The words assault and battery are often used interchangeably in regular parlance. Yet, under Illinois law, assault and battery are very different criminal offenses. While harmful physical contact is required for a battery charge, assault can occur through conduct or words alone. In severe cases, such as those involving a firearm, the alleged offender could be charged with aggravated assault. These charges should not be taken lightly: discuss your case with a criminal law attorney at the soonest opportunity. The Law Offices of Jonathan Minkus provides consultations where you can discuss your situation and build an effective defense strategy.
What Is the Definition of Aggravated Assault in Illinois?
Aggravated assault in Illinois is defined based on several factors. According to 720 ILCS 5/12-2, a regular assault charge becomes an aggravated assault depending on the following conditions:
- Location of the Incident. The offense took place in public, in an area of accommodation or entertainment, at a sports venue or on property that is used for religious worship.
- Victim’s Status. The victim is disabled or elderly, is a first responder, firefighter, transit employee, sports coach, transit employee, process server or is working for a school, the park district, or state government.
- Use of Deadly Weapon. The perpetrator completes the offense with a firearm, motor vehicle or a deadly weapon, hides their identity with a hood or mask or purposefully records the incident for dissemination.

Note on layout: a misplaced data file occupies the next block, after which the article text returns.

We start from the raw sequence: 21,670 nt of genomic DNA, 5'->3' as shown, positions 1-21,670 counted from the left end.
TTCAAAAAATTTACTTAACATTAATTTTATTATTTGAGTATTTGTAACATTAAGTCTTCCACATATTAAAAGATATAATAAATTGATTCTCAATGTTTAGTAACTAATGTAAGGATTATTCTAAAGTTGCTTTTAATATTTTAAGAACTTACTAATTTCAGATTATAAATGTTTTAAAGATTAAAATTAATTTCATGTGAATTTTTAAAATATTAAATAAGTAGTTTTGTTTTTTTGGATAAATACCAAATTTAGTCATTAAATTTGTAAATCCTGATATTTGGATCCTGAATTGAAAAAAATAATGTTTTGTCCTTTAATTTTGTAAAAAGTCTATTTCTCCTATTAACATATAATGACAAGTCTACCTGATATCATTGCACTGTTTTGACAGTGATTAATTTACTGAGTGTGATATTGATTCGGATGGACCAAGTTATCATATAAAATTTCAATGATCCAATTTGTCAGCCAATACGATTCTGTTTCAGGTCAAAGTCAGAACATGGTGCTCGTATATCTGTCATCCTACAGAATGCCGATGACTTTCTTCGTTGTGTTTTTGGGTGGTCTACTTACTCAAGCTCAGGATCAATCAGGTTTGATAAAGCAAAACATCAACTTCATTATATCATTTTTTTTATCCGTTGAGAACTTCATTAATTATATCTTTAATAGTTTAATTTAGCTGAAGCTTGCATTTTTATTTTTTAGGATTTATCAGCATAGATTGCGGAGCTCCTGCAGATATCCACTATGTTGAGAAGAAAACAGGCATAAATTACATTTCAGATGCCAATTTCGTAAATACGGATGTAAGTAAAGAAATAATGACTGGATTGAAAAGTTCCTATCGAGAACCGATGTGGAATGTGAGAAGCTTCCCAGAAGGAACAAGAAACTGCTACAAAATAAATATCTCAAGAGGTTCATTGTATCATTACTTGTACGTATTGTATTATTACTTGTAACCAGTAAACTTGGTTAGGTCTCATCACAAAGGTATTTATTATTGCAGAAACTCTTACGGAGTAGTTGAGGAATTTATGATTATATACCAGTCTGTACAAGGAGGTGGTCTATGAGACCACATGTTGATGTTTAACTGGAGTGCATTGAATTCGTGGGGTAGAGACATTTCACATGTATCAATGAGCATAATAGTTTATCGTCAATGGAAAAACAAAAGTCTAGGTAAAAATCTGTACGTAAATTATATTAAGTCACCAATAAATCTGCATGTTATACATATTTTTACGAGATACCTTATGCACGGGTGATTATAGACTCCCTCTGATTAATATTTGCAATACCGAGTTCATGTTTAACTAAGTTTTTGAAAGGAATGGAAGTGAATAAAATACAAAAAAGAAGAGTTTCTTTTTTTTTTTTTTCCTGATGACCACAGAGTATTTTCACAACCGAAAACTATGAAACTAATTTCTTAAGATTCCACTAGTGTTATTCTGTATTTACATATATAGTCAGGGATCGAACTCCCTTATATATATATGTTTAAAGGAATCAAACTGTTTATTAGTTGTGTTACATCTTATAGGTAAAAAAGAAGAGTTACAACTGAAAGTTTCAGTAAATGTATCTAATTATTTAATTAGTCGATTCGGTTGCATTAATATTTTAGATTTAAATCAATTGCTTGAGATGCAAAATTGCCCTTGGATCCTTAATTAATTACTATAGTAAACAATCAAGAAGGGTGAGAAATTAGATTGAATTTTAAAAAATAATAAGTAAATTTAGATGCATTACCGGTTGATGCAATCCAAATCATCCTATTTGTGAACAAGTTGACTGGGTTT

Illinois law acknowledges numerous kinds of aggravated assault, but the punishment differs significantly depending on the circumstances of the incident.
Penalties for Aggravated Assault in Illinois
Most aggravated assault cases are charged as a Class A misdemeanor. A conviction for this demeanor could lead to up to 364 days in prison and fines of $2,500. Individuals convicted of a Class A misdemeanor may receive up to 24 months of probation.
However, some cases of aggravated assaults become a Class 4 felony, such as an aggravated assault where a firearm was discharged. A conviction of this class could lead to one to three years in jail and up to $25,000 in fines. A felony of this caliber may receive up to 30 months of probation.
Furthermore, an aggravated assault can receive a Class 3 felony charge. A perpetrator can be charged with this classification of charges if they created reasonable fear using a motor vehicle or if they discharged a firearm from a vehicle. A conviction could mean two to five years in jail and $25,000 in fines. It’s possible to receive 30 months of probation for a Class 3 felony.
Discuss Your Criminal Charges With a Knowledgeable Attorney
Aggravated assault in Illinois can have severe repercussions on your life. Fight your charges with a team that knows the law and can expertly navigate the road ahead. The attorneys at the Law Offices of Jonathan Minkus keep you informed and prepared through the entire criminal law process. Let us defend your best interests: call us for an initial consultation.